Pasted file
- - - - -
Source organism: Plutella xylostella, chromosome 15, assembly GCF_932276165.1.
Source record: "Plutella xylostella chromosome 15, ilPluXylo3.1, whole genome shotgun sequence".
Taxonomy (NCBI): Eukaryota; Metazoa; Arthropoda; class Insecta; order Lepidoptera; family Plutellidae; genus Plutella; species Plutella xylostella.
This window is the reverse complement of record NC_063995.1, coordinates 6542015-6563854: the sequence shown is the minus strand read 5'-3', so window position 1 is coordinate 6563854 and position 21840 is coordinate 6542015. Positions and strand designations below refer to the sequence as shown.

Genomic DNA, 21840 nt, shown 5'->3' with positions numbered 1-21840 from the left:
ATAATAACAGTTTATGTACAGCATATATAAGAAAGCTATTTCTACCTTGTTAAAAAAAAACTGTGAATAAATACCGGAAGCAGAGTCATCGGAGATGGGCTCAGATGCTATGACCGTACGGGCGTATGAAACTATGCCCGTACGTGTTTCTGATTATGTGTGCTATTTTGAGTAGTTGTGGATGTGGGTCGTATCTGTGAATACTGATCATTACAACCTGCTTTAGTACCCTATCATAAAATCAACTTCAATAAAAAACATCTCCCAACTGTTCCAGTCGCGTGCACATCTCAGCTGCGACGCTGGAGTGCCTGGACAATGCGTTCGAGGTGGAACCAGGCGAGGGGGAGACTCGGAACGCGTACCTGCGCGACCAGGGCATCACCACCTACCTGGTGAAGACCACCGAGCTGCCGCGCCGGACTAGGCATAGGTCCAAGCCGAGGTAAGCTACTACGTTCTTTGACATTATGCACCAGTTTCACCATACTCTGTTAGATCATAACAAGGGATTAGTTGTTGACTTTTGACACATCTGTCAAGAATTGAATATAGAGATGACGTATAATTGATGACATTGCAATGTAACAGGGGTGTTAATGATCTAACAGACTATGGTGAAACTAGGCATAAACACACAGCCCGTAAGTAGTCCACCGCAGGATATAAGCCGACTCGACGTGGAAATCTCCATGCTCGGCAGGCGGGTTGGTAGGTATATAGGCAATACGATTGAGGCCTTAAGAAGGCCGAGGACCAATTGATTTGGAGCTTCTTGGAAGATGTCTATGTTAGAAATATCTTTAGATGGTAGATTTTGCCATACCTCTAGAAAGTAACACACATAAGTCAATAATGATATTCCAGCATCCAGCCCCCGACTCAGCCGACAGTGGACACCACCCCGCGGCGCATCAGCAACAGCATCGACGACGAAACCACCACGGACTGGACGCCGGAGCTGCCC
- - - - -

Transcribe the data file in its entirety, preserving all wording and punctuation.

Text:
Source organism: Plutella xylostella, chromosome 15, assembly GCF_932276165.1.
Source record: "Plutella xylostella chromosome 15, ilPluXylo3.1, whole genome shotgun sequence".
Taxonomy (NCBI): Eukaryota; Metazoa; Arthropoda; class Insecta; order Lepidoptera; family Plutellidae; genus Plutella; species Plutella xylostella.
This window is the reverse complement of record NC_063995.1, coordinates 6542015-6563854: the sequence shown is the minus strand read 5'-3', so window position 1 is coordinate 6563854 and position 21840 is coordinate 6542015. Positions and strand designations below refer to the sequence as shown.

Genomic DNA, 21840 nt, shown 5'->3' with positions numbered 1-21840 from the left:
ATAATAACAGTTTATGTACAGCATATATAAGAAAGCTATTTCTACCTTGTTAAAAAAAAACTGTGAATAAATACCGGAAGCAGAGTCATCGGAGATGGGCTCAGATGCTATGACCGTACGGGCGTATGAAACTATGCCCGTACGTGTTTCTGATTATGTGTGCTATTTTGAGTAGTTGTGGATGTGGGTCGTATCTGTGAATACTGATCATTACAACCTGCTTTAGTACCCTATCATAAAATCAACTTCAATAAAAAACATCTCCCAACTGTTCCAGTCGCGTGCACATCTCAGCTGCGACGCTGGAGTGCCTGGACAATGCGTTCGAGGTGGAACCAGGCGAGGGGGAGACTCGGAACGCGTACCTGCGCGACCAGGGCATCACCACCTACCTGGTGAAGACCACCGAGCTGCCGCGCCGGACTAGGCATAGGTCCAAGCCGAGGTAAGCTACTACGTTCTTTGACATTATGCACCAGTTTCACCATACTCTGTTAGATCATAACAAGGGATTAGTTGTTGACTTTTGACACATCTGTCAAGAATTGAATATAGAGATGACGTATAATTGATGACATTGCAATGTAACAGGGGTGTTAATGATCTAACAGACTATGGTGAAACTAGGCATAAACACACAGCCCGTAAGTAGTCCACCGCAGGATATAAGCCGACTCGACGTGGAAATCTCCATGCTCGGCAGGCGGGTTGGTAGGTATATAGGCAATACGATTGAGGCCTTAAGAAGGCCGAGGACCAATTGATTTGGAGCTTCTTGGAAGATGTCTATGTTAGAAATATCTTTAGATGGTAGATTTTGCCATACCTCTAGAAAGTAACACACATAAGTCAATAATGATATTCCAGCATCCAGCCCCCGACTCAGCCGACAGTGGACACCACCCCGCGGCGCATCAGCAACAGCATCGACGACGAAACCACCACGGACTGGACGCCGGAGCTGCCC